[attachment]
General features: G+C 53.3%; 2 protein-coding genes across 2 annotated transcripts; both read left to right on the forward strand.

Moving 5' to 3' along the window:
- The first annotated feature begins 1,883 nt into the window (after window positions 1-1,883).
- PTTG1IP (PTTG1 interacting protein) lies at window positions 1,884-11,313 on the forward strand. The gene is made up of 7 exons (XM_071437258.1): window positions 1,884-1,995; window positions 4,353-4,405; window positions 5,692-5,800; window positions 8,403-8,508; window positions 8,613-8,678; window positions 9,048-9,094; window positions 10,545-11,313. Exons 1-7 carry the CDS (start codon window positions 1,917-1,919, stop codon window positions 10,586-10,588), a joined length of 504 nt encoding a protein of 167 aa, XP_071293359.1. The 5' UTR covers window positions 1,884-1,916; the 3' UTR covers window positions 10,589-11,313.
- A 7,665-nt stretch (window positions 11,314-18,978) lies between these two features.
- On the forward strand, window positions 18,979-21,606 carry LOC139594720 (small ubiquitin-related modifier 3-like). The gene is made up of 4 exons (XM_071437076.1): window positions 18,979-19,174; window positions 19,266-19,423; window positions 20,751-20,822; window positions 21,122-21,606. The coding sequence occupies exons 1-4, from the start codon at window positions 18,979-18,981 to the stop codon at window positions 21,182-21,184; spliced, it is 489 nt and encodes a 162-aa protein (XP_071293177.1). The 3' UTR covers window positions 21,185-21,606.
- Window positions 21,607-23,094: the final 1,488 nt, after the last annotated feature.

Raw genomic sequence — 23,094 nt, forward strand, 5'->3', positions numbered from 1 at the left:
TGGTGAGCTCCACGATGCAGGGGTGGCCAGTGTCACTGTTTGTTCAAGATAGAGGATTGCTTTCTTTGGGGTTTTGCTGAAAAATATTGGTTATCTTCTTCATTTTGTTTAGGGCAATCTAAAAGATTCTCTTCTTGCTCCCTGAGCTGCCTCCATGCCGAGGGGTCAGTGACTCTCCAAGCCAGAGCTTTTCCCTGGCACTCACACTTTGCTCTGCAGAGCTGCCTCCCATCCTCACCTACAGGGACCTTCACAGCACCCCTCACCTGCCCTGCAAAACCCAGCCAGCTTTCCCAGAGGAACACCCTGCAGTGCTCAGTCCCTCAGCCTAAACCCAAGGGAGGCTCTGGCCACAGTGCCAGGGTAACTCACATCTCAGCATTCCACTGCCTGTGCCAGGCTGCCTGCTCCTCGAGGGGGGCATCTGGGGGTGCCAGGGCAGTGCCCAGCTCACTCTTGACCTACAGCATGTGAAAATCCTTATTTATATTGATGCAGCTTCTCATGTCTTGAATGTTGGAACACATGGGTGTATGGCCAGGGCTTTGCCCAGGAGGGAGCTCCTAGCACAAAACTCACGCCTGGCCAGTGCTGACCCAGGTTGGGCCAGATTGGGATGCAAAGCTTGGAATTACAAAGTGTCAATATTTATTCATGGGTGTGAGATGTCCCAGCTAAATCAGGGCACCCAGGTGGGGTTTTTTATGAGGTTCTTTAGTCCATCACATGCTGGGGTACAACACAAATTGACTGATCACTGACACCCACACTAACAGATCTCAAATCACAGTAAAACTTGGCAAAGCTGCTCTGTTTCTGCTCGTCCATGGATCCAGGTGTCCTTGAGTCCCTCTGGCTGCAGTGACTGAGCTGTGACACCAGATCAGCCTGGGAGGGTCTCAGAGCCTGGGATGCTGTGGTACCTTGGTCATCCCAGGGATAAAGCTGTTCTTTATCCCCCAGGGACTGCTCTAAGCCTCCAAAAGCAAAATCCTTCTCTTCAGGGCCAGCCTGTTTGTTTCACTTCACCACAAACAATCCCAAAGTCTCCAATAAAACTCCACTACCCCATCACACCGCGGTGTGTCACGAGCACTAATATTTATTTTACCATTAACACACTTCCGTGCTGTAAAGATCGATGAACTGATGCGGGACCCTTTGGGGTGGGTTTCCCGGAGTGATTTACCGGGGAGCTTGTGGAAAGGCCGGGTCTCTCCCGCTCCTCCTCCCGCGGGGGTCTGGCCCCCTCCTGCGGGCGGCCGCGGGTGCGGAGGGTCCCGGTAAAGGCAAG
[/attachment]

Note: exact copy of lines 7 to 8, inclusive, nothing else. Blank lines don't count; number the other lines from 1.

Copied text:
- Window positions 21,607-23,094: the final 1,488 nt, after the last annotated feature.

Raw genomic sequence — 23,094 nt, forward strand, 5'->3', positions numbered from 1 at the left: